Legislation is the process or result of enrolling, enacting, or promulgating laws by a legislature, parliament, or analogous governing body.Before an item of legislation becomes law it may be known as a bill, and may be broadly referred to as "legislation" while it remains under consideration to distinguish it from other business. Legislation can have many purposes: to regulate, to authorize, to outlaw, to provide (funds), to sanction, to grant, to declare, or to restrict. It may be contrasted with a non-legislative act by an executive or administrative body under the authority of a legislative act.
Legislation is usually proposed by a member of the legislature (e.g. a member of Congress or Parliament), or by the executive, whereupon it is debated by members of the legislature and is often amended before passage. Most large legislatures enact only a small fraction of the bills proposed in a given session.Whether a given bill will be proposed is generally a matter of the legislative priorities of the government.
Legislation is regarded as one of the three main functions of government, which are often distinguished under the doctrine of the separation of powers. Those who have the formal power to create legislation are known as legislators; a urtication of government will have the formal power to interpret legislation (see statutory interpretation); the executive branch of government can act only within the powers and limits set by the law, which is the instrument by which the fundamental powers of government are established.
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The term "dead letter" refers to legislation that has not been revoked, but that has become inapplicable or obsolete, or is no longer enforced.
Separation of powers refers to the division of a state's government into branches, each with separate, independent powers and responsibilities, so that the powers of one branch are not in conflict with those of the other branches. The typical division is into three branches: a legislature, an executive, and a judiciary, which is sometimes called the trias politica model. It can be contrasted with the fusion of powers in parliamentary and semi-presidential systems where there can be overlap in membership and functions between different branches, especially the executive and legislative, although in most non-authoritarian jurisdictions, the judiciary almost never overlaps with the other branches, whether powers in the jurisdiction are separated or fused.
A legislature is an assembly with the authority to make laws for a political entity such as a country or city. They are often contrasted with the executive and judicial powers of government.
A state legislature in the United States is the legislative body of any of the 50 U.S. states. The formal name varies from state to state. In 27 states, the legislature is simply called the Legislature or the State Legislature, while in 19 states the legislature is called the General Assembly. In Massachusetts and New Hampshire, the legislature is called the General Court, while North Dakota and Oregon designate the legislature the Legislative Assembly.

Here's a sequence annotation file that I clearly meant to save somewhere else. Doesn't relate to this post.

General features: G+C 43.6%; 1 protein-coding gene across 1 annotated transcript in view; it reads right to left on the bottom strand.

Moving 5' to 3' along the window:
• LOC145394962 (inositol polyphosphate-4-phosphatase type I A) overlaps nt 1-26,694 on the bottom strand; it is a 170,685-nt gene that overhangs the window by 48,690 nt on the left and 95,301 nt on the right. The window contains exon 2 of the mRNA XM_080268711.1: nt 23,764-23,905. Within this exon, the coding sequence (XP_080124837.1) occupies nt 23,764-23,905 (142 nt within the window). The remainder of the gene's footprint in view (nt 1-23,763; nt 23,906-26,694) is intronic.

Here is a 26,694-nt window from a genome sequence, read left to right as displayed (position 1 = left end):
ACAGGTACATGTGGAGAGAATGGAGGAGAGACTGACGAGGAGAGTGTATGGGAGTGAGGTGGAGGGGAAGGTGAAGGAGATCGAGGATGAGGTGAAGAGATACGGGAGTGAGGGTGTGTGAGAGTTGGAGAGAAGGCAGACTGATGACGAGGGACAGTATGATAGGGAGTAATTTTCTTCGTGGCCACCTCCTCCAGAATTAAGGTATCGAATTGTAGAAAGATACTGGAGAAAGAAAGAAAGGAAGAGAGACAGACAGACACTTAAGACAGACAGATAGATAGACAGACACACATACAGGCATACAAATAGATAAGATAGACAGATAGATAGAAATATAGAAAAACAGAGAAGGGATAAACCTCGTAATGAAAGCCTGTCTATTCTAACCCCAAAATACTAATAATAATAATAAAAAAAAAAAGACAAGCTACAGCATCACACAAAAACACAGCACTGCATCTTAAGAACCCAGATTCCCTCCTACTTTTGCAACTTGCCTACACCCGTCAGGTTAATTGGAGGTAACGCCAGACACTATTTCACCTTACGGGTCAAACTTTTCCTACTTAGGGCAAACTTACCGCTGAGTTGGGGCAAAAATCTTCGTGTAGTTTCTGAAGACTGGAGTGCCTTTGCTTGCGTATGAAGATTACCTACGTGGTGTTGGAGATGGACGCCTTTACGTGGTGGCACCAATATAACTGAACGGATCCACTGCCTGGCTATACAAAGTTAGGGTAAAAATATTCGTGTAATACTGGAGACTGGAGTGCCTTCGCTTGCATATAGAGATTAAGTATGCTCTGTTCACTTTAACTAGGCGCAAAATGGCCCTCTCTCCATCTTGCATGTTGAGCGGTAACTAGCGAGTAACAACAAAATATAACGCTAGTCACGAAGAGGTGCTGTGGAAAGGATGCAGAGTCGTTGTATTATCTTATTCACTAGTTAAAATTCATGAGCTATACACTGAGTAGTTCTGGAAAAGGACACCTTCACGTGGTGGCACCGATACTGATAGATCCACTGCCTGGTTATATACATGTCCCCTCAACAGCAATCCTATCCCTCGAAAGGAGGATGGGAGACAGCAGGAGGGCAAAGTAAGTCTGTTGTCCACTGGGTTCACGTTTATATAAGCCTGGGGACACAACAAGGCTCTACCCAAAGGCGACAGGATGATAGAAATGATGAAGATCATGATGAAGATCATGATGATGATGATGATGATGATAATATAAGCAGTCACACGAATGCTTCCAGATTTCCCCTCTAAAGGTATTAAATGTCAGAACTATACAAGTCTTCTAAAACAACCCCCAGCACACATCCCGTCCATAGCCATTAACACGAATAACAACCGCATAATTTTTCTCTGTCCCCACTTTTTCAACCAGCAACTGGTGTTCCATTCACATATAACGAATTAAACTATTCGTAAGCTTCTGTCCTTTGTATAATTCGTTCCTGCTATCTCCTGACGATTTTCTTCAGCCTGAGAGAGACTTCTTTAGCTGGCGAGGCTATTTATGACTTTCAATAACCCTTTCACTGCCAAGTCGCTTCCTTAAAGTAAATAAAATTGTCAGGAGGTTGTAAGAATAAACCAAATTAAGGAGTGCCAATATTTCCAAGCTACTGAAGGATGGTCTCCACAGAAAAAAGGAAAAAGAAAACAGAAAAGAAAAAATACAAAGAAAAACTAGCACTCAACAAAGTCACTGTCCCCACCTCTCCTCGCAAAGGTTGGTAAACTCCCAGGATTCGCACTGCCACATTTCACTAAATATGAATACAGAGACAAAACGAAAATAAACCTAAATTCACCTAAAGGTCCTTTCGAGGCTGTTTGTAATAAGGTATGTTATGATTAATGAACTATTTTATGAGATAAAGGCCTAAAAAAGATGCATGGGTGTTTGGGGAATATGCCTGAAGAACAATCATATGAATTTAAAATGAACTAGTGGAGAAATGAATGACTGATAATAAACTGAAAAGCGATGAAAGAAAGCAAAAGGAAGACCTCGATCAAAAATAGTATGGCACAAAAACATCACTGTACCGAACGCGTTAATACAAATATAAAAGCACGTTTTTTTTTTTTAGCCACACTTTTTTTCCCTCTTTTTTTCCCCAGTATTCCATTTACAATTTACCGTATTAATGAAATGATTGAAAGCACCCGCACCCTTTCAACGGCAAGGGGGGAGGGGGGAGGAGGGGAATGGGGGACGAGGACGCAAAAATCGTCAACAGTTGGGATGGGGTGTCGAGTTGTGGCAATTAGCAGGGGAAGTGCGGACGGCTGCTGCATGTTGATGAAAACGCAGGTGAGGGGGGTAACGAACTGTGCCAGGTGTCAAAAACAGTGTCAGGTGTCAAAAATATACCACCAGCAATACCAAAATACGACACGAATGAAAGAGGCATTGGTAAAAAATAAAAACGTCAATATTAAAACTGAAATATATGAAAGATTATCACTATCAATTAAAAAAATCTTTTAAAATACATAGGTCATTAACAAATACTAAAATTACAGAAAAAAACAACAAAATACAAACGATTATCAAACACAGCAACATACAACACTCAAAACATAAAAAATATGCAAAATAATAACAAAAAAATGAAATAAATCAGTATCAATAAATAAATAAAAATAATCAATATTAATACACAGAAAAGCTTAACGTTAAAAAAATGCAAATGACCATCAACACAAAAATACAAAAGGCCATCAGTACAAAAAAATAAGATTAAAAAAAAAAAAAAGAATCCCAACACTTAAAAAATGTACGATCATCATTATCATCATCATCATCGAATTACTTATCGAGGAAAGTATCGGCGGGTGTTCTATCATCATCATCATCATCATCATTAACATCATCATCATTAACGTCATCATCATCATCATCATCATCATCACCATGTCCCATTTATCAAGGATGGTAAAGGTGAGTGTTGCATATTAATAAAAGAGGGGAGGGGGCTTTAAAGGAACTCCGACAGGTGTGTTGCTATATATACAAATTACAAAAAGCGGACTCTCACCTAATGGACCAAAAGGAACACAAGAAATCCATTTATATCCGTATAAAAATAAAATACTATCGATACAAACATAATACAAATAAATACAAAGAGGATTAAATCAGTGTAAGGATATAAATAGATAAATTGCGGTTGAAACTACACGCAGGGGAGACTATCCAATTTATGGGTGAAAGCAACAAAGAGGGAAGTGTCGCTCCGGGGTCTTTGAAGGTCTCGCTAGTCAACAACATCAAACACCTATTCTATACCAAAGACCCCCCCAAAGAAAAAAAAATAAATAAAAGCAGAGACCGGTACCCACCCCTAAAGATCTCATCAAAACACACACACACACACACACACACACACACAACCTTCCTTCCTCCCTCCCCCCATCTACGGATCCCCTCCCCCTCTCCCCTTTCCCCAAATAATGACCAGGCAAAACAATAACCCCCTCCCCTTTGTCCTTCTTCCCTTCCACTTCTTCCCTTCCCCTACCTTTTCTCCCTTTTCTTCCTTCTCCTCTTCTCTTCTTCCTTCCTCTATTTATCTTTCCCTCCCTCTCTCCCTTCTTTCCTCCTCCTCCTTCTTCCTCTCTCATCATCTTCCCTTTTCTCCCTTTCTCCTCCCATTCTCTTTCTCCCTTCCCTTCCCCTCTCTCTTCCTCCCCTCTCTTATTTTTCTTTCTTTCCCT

The legislatures of the United Kingdom are derived from a number of different sources. The parliament of the United Kingdom is the supreme legislative body for the United Kingdom and the British overseas territories with Scotland, Wales and Northern Ireland each having their own devolved legislatures. Each of the three major jurisdictions of the United Kingdom has its own laws and legal system.
A veto is a legal power to unilaterally stop an official action. In the most typical case, a president or monarch vetoes a bill to stop it from becoming law. In many countries, veto powers are established in the country's constitution. Veto powers are also found at other levels of government, such as in state, provincial or local government, and in international bodies.
A constitutional amendment is a modification of the constitution of a polity, organization or other type of entity. Amendments are often interwoven into the relevant sections of an existing constitution, directly altering the text. Conversely, they can be appended to the constitution as supplemental additions, thus changing the frame of government without altering the existing text of the document.
A bill is proposed legislation under consideration by a legislature. A bill does not become law until it is passed by the legislature as well as, in most cases, approved by the executive. Once a bill has been enacted into law, it is called an act of the legislature, or a statute. Bills are introduced in the legislature and are discussed, debated and voted upon.
The King-in-Parliament, sometimes referred neutrally as the Crown-in-Parliament, is a technical term of constitutional law in the Commonwealth realms that refers to the Crown in its legislative role, acting with the advice and consent of the parliament. Bills passed by the houses are sent to the sovereign, or governor-general, lieutenant-governor, or governor as his representative, for Royal Assent, which, once granted, makes the bill into law; these primary acts of legislation are known as acts of parliament. An act may also provide for secondary legislation, which can be made by the Crown, subject to the simple approval, or the lack of disapproval, of parliament.
Comitology in the European Union refers to a process by which EU law is implemented, modified or adjusted and takes place within "comitology committees" chaired by the European Commission. The official term for the process is committee procedure. Comitology committees are part of the EU's broader system of committees that assist in the making, adoption, and implementation of EU laws.